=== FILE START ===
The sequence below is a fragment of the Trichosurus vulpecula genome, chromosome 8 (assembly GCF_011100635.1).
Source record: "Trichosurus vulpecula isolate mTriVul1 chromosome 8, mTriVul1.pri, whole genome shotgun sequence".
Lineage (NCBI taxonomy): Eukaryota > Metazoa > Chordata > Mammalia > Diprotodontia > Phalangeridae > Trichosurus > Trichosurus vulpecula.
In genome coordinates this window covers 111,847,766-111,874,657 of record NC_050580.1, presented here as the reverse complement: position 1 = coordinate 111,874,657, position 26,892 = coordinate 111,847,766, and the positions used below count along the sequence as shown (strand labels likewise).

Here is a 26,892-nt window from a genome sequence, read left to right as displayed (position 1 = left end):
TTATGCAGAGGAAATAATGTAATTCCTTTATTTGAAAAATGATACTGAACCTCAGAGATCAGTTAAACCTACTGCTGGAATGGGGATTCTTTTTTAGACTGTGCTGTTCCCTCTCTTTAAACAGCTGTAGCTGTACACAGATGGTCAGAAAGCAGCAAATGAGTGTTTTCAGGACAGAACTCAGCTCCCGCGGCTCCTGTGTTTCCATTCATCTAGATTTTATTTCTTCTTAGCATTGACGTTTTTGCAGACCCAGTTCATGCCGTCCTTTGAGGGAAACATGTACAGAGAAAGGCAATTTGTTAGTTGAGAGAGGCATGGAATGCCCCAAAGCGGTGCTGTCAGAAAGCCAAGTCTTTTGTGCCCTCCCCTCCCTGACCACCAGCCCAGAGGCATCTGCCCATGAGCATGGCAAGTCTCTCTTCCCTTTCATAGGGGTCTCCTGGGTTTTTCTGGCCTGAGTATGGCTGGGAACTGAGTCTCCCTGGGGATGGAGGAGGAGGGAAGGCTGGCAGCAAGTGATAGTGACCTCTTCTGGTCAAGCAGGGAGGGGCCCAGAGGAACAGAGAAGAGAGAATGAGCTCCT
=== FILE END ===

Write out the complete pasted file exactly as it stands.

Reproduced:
The sequence below is a fragment of the Trichosurus vulpecula genome, chromosome 8 (assembly GCF_011100635.1).
Source record: "Trichosurus vulpecula isolate mTriVul1 chromosome 8, mTriVul1.pri, whole genome shotgun sequence".
Lineage (NCBI taxonomy): Eukaryota > Metazoa > Chordata > Mammalia > Diprotodontia > Phalangeridae > Trichosurus > Trichosurus vulpecula.
In genome coordinates this window covers 111,847,766-111,874,657 of record NC_050580.1, presented here as the reverse complement: position 1 = coordinate 111,874,657, position 26,892 = coordinate 111,847,766, and the positions used below count along the sequence as shown (strand labels likewise).

Here is a 26,892-nt window from a genome sequence, read left to right as displayed (position 1 = left end):
TTATGCAGAGGAAATAATGTAATTCCTTTATTTGAAAAATGATACTGAACCTCAGAGATCAGTTAAACCTACTGCTGGAATGGGGATTCTTTTTTAGACTGTGCTGTTCCCTCTCTTTAAACAGCTGTAGCTGTACACAGATGGTCAGAAAGCAGCAAATGAGTGTTTTCAGGACAGAACTCAGCTCCCGCGGCTCCTGTGTTTCCATTCATCTAGATTTTATTTCTTCTTAGCATTGACGTTTTTGCAGACCCAGTTCATGCCGTCCTTTGAGGGAAACATGTACAGAGAAAGGCAATTTGTTAGTTGAGAGAGGCATGGAATGCCCCAAAGCGGTGCTGTCAGAAAGCCAAGTCTTTTGTGCCCTCCCCTCCCTGACCACCAGCCCAGAGGCATCTGCCCATGAGCATGGCAAGTCTCTCTTCCCTTTCATAGGGGTCTCCTGGGTTTTTCTGGCCTGAGTATGGCTGGGAACTGAGTCTCCCTGGGGATGGAGGAGGAGGGAAGGCTGGCAGCAAGTGATAGTGACCTCTTCTGGTCAAGCAGGGAGGGGCCCAGAGGAACAGAGAAGAGAGAATGAGCTCCT